MATHISEN: Let me -- let me pick up with David on that because that was one of the questions that I was going to go to. Even if the states do supply the software that ostensibly will make it easier for companies to comply, many states have different taxes that apply to different items. Food is exempted in some states, clothing in others like in New Jersey, that`s one thing.

But the other thing is who is going to be on the line when the software that the states supply me doesn`t work? Who`s going to help me with that, David?

QUAM: You know, this certified service providers out there now who have been working with 24 states, who have been working on this for 10 years. This is not a new concept. It`s actually a proven concept.

And so, this is not pie in the sky. This is actually something that can be done today. I`ve seen demonstrations of actually free software that works with every single major platform out there that people are using to do e-commerce.

I like Steve to read the billboard carefully. I`m actually very confident that both the House Judiciary Committee and the House itself, when they look at commerce, are going to want to move forward because inaction causes problems in the marketplace. Action actually creates --

MATHISEN: So educate me, if you wouldn`t mind, David, on that question of what happens in those states like California where different municipalities have different taxing rates and in states like Virginia where certain food items are excluded from sales tax, or in New Jersey where most clothing is executed and how does that accounted for?

QAUM: States have the obligation to make sure they are providing good databases to those software companies and to the public. That software -- this is the basic database problem. This is not complicated software, any major piece of software out there is probably more complicated than what you`re going to need to actually get this job done.

So, the idea that this doesn`t exist is just not true.

GHARIB: Let me ask you this, as you know, and we said in the package, that eBay (NASDAQ:EBAY) is trying to raise the small businesses that are exempt from just $1 million in sales to maybe hike it up to $10 million. Would that make you feel any better about this measure knowing that small business would be better protected?

DELBIANCO: No, Susie. Think about it, $1 million of gross retail is really just a one or two-person company. I was in Capitol Hill today visiting offices with catalog companies, catalog companies doing $20 million and $30 million a year in sales with a couple hundred employees. They were the ones who were squeezed in this trap between, say, Walmart, Target (NYSE:TGT) and Amazon (NASDAQ:AMZN) trying to squeeze down on their competitors who will never be able to afford integrating these systems.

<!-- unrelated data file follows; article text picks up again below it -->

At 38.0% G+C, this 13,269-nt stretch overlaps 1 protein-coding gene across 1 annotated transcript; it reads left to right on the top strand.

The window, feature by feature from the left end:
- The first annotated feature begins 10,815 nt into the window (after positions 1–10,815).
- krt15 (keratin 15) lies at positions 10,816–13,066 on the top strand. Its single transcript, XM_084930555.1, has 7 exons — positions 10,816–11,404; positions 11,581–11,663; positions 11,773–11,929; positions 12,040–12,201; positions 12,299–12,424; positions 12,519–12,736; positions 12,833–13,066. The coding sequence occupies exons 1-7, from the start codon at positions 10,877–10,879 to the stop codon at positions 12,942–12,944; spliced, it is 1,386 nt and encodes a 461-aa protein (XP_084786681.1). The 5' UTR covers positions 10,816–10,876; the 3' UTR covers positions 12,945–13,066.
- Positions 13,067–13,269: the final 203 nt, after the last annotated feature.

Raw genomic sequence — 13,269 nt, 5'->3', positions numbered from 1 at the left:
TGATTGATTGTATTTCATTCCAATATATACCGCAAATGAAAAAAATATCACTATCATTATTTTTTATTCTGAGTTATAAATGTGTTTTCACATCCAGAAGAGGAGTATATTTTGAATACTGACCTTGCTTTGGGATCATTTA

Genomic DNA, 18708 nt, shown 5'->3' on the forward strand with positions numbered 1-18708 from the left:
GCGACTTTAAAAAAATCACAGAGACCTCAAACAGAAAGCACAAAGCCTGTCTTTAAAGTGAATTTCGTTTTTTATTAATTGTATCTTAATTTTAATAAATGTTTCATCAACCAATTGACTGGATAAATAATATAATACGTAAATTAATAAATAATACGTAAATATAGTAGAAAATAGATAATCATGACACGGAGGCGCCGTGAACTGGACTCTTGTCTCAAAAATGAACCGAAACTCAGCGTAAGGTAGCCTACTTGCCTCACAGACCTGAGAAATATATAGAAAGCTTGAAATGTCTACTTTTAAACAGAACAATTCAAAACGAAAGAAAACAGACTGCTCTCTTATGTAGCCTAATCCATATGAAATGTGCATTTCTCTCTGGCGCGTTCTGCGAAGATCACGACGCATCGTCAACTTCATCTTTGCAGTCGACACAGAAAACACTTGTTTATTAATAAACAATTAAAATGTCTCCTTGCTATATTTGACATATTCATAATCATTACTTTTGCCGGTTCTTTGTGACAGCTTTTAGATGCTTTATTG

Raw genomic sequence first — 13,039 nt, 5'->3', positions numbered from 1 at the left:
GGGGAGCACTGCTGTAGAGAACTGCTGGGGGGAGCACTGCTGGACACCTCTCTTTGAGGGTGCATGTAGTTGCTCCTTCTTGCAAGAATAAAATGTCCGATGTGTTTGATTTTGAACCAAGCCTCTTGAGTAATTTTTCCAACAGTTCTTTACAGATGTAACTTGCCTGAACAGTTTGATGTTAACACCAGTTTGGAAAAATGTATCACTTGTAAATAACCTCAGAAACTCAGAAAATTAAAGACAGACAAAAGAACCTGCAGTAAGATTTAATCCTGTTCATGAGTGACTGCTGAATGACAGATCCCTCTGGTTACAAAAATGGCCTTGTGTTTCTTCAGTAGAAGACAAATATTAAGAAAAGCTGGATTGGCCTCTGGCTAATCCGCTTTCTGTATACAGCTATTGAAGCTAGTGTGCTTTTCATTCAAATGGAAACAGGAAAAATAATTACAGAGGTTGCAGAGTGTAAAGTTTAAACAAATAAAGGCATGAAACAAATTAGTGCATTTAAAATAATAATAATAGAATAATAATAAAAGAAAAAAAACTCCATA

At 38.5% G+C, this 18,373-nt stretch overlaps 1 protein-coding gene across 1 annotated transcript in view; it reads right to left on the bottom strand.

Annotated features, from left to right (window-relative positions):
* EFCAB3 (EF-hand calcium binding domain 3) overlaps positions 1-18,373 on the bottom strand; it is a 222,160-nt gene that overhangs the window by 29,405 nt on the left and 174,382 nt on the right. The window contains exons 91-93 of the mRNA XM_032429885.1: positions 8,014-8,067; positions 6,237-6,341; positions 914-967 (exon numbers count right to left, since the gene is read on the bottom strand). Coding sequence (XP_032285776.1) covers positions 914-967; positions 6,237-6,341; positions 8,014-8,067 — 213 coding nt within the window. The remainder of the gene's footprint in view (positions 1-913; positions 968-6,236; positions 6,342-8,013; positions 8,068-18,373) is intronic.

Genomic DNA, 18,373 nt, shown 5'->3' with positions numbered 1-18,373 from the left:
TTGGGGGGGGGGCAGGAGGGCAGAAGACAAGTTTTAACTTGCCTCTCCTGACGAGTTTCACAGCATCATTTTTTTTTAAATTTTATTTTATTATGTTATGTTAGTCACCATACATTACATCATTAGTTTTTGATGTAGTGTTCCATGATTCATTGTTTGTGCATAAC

David said it`s been proven. All that`s been proven is that it`s phenomenally expensive to take free software and glue it in to all places in my process, on my information systems and make it actually work and to answer to customer questions. How about that incredible audit risk? Forty-six states and 550 Indian tribes can all punch a button, generate a demand letter requiring you to be audited for taxes maybe that you should have collected and didn`t need you needed to.

MATHISEN: All right. David, we have to leave it there. And, Steve, we appreciate you being with us. I have a feeling we`re going to have both of you back in the future as this legislation moves along.

QUAM: Happy to come back.

MATHISEN: Thank you very much, gentlemen.

QUAM: Thank you.

GHARIB: Still ahead on the program, why shares of theme parks may be sending investors on the ultimate thrill ride.

But, first, let`s take a look at how commodities, treasuries and currencies fared today.


MATHISEN: My days of riding roller coasters are over, mercifully, but for a lot of families and thrill-seekers, some remains heading to an amusement park. But a lot of investors are getting their thrills right now, seeing shares of one of the big of the amusement park owners and operators reach new heights.

Jane Wells is live at Universal (NYSE:UVV) City in Hollywood with more.